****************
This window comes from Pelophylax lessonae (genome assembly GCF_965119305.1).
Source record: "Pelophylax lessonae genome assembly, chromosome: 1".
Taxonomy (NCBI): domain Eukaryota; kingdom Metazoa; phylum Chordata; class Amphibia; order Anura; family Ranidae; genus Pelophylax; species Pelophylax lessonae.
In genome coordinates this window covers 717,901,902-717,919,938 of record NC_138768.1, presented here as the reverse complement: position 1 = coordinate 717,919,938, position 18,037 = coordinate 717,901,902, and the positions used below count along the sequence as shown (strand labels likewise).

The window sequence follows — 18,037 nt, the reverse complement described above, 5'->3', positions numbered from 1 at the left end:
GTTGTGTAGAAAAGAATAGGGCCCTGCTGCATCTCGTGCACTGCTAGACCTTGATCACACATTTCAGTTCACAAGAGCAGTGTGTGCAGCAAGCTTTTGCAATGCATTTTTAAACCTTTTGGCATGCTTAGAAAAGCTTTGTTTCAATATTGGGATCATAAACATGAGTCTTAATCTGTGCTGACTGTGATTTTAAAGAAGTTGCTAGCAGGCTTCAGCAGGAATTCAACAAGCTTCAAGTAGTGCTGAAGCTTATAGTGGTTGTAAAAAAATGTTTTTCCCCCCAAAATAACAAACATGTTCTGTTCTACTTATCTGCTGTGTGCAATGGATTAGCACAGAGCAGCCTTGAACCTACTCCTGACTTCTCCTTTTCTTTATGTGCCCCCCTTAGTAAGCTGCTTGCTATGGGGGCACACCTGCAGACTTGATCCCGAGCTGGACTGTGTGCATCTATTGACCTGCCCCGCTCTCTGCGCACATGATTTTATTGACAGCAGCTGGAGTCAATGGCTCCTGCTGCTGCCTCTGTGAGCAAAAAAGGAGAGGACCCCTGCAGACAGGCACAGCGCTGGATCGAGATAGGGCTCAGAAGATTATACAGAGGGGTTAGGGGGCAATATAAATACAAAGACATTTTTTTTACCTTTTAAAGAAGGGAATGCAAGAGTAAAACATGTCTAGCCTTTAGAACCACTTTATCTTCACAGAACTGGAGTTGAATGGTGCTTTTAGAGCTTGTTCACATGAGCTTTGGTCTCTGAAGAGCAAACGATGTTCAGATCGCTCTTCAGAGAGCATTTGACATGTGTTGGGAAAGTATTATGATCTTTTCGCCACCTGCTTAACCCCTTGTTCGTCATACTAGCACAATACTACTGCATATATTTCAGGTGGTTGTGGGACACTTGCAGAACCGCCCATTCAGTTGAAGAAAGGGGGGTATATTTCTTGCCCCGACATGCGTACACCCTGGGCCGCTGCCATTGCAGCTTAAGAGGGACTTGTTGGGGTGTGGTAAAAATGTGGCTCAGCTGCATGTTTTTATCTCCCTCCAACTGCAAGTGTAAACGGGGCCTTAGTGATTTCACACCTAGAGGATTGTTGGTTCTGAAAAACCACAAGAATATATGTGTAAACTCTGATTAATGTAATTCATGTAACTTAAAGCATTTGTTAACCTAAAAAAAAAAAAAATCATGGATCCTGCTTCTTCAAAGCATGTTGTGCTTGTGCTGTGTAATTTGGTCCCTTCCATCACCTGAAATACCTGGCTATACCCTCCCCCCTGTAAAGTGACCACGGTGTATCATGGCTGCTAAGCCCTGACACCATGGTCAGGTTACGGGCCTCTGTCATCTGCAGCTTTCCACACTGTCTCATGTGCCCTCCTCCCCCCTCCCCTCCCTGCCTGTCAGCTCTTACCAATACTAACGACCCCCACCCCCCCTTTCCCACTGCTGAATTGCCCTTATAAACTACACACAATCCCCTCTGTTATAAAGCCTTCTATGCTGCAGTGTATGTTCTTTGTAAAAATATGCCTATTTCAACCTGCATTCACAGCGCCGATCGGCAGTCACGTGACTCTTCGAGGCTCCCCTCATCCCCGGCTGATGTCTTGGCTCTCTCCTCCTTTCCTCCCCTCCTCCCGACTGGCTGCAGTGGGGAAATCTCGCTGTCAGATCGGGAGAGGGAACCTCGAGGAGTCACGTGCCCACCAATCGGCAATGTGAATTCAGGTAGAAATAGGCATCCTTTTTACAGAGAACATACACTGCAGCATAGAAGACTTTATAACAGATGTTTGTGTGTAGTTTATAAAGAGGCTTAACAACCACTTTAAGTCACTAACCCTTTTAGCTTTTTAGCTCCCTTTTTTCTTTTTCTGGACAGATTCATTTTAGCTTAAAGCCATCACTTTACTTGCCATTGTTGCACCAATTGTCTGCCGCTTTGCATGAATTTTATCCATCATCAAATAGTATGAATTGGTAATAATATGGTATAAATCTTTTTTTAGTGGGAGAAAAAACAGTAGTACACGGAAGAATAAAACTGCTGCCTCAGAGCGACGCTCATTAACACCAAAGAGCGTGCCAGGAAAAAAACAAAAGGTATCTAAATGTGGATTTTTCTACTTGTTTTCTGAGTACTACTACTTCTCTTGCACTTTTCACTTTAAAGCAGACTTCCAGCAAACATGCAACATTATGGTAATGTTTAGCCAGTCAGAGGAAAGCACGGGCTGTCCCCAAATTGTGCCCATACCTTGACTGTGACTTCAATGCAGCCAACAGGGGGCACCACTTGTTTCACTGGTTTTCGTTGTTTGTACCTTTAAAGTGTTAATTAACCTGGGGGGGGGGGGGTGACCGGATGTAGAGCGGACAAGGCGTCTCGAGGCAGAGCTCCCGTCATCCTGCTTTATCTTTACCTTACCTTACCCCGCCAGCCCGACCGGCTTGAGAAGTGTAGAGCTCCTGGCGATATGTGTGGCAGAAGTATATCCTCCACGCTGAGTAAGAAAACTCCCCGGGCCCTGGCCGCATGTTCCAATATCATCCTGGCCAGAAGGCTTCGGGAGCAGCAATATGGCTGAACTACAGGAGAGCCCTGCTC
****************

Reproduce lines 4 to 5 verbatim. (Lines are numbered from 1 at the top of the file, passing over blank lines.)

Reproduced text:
In genome coordinates this window covers 717,901,902-717,919,938 of record NC_138768.1, presented here as the reverse complement: position 1 = coordinate 717,919,938, position 18,037 = coordinate 717,901,902, and the positions used below count along the sequence as shown (strand labels likewise).

The window sequence follows — 18,037 nt, the reverse complement described above, 5'->3', positions numbered from 1 at the left end: